That decision also provides a great example of how those original NBA Jam games fudged ratings for balance. Ron Harper’s ratings in the PC and PS1 versions of TE have some notable differences to his ratings in the arcade version, where he was on the Clippers (Harp doesn’t appear at all in the 16-bit console versions). Indeed, a couple of them resemble Armstrong’s ratings, essentially allowing him to fill the same role on Chicago’s squad. Interestingly, his three-point rating of eight – which you might assume he inherited from Armstrong – matches his arcade version attribute. Of course, that still comes down to fudging ratings to balance every team’s abilities.

Gerald Wilkins, taken by the Vancouver Grizzlies with the 20th pick of the 1995 Expansion Draft, was also subsequently removed from the Cavaliers’ roster as their substitute. Hot Rod Williams, originally unlocked with expanded rosters, was moved up to be the third player alongside Mark Price and Brad Daugherty. This left the Cavs with only three players, making them an underwhelming team to use after unlocking the expanded rosters. Wilkins and Daugherty both actually missed the entire 1995 season due to injury, but were too prominent to replace; at least until Wilkins was no longer on the team. Daugherty was also still officially under contract through 1996.

Grant Hill and Bill Curley

Toronto’s selection of Oliver Miller with the 27th and final pick of the Expansion Draft should’ve likewise removed him from the Detroit Pistons’ roster in the PC and PS1 versions of NBA Jam TE. However, the two unlockable Pistons were rookies Grant Hill and Bill Curley, who appeared on the Rookies team until the tournament was beaten and it became an All-Stars squad. Veteran Hot Rod Williams could easily replace Gerald Wilkins in Cleveland, but without Miller, the Pistons would’ve had to feature either Hill or Curley prematurely. In hindsight, bringing back Lindsey Hunter from the arcade version would’ve been preferable, but that was possibly unfeasible.

After all, the PC and PS1 ports appear to have been developed using assets intended for the 16-bit versions. This is evident from Kevin Edwards mistakenly using Blue Edwards’ portrait, an error that could be found in the prototype for SNES. The PC and PS1 versions also reused Dennis Rodman’s original portrait with black hair, another remnant of the prototype. Oliver Miller had already been added for the home ports, rather hurriedly as he has identical ratings to teammate Terry Mills. With all that in mind, it was probably easier to just ignore that he’d been picked up by the Raptors, since he couldn’t be replaced as easily as B.J. Armstrong and Gerald Wilkins were.

It’s also interesting to look back and observe which players were available by default, and which ones were relegated to being unlockable in the expanded rosters. It made sense that the Class of 1994 rookies weren’t immediately playable on their original teams, owing to the inclusion of the Rookies squad. However, the other unlockable players are a mixture of key role players, regular starters, and multi-time All-Stars and future Hall of Famers. To that end, you could definitely argue that certain players should’ve been part of the default trio, or alternatively among the unlockables, based on their importance to the team, popularity, and how exciting they were to unlock.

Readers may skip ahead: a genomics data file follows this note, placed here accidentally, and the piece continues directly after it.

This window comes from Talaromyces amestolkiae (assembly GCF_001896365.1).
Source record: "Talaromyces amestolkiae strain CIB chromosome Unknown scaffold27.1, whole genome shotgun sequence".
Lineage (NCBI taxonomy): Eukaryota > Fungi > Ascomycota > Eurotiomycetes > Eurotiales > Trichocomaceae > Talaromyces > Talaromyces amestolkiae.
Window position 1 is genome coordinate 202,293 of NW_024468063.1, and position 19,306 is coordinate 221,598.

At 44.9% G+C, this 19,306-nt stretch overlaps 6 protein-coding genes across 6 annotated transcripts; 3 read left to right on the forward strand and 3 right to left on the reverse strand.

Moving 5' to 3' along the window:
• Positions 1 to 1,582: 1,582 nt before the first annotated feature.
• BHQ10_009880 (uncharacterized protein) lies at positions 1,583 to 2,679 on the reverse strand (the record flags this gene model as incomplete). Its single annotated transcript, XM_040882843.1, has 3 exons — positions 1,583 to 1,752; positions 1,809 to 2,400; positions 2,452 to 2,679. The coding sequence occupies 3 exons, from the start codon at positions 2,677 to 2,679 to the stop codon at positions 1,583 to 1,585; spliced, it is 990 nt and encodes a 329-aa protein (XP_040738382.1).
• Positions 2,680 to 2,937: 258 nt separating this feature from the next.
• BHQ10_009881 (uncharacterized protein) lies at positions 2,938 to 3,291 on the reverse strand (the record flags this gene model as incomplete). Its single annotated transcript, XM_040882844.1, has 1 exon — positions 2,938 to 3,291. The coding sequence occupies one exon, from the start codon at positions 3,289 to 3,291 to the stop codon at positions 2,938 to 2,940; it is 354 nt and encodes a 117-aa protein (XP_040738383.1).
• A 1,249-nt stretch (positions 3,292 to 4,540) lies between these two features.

Multiple Versions of NBA Jam TE Lead to an Interesting Timeline

Once again though, the choices were likely made due to balance. Chris Mullin was still one of the best players on the 1995 Warriors, but had he switched places with Rony Seikaly, they’d be left without a big man in their default trio. Terry Porter has better ratings than Rod Strickland – and certainly more accurate ones, too – but Strick was starting for Portland at that point. An aging Jeff Malone is an underwhelming player to unlock for the 76ers, but that makes him a poor candidate to replace Shawn Bradley, Dana Barros, or Clarence Weatherspoon. In the absence of Charles Barkley, Danny Manning was the best choice for the default frontcourt player on the Suns.

The lockout that delayed the true beginning of the offseason obviously stood in the way of potentially updating the game for the 1996 season, and the arcade release of NBA Hangtime was looming besides. Still, if not for that barrier, 1996 rosters would be viable. Dan Majerle and Hot Rod Williams can easily switch places. Dana Barros can replace Xavier McDaniel in Boston, while Spud Webb can be moved to Atlanta. Dennis Rodman and Robert Pack can be moved to the Bulls and Bullets respectively. Otis Thorpe would replace Oliver Miller in Detroit, and Terry Porter can join the Timberwolves. With Rex Chapman in Miami, Khalid Reeves could be removed.

That would leave all teams with at least three accurate players, and that’s not even getting into the addition of the Class of 1995. Just talking about it makes me even more wistful that we’ve never been able to mod NBA Jam TE for PC! It’s still a blast with its end-of-season, pre-Draft 1995 rosters, though. And of course, the outdated elements combined with the snapshot of that specific moment in time – from rosters to the impending logo changes – make it fascinating to dive into the timeline of NBA Jam TE for PC and PS1. Throw in some comparisons to the 16-bit console and arcade versions, and there’s even more fun trivia on top of the fantastic on-court action.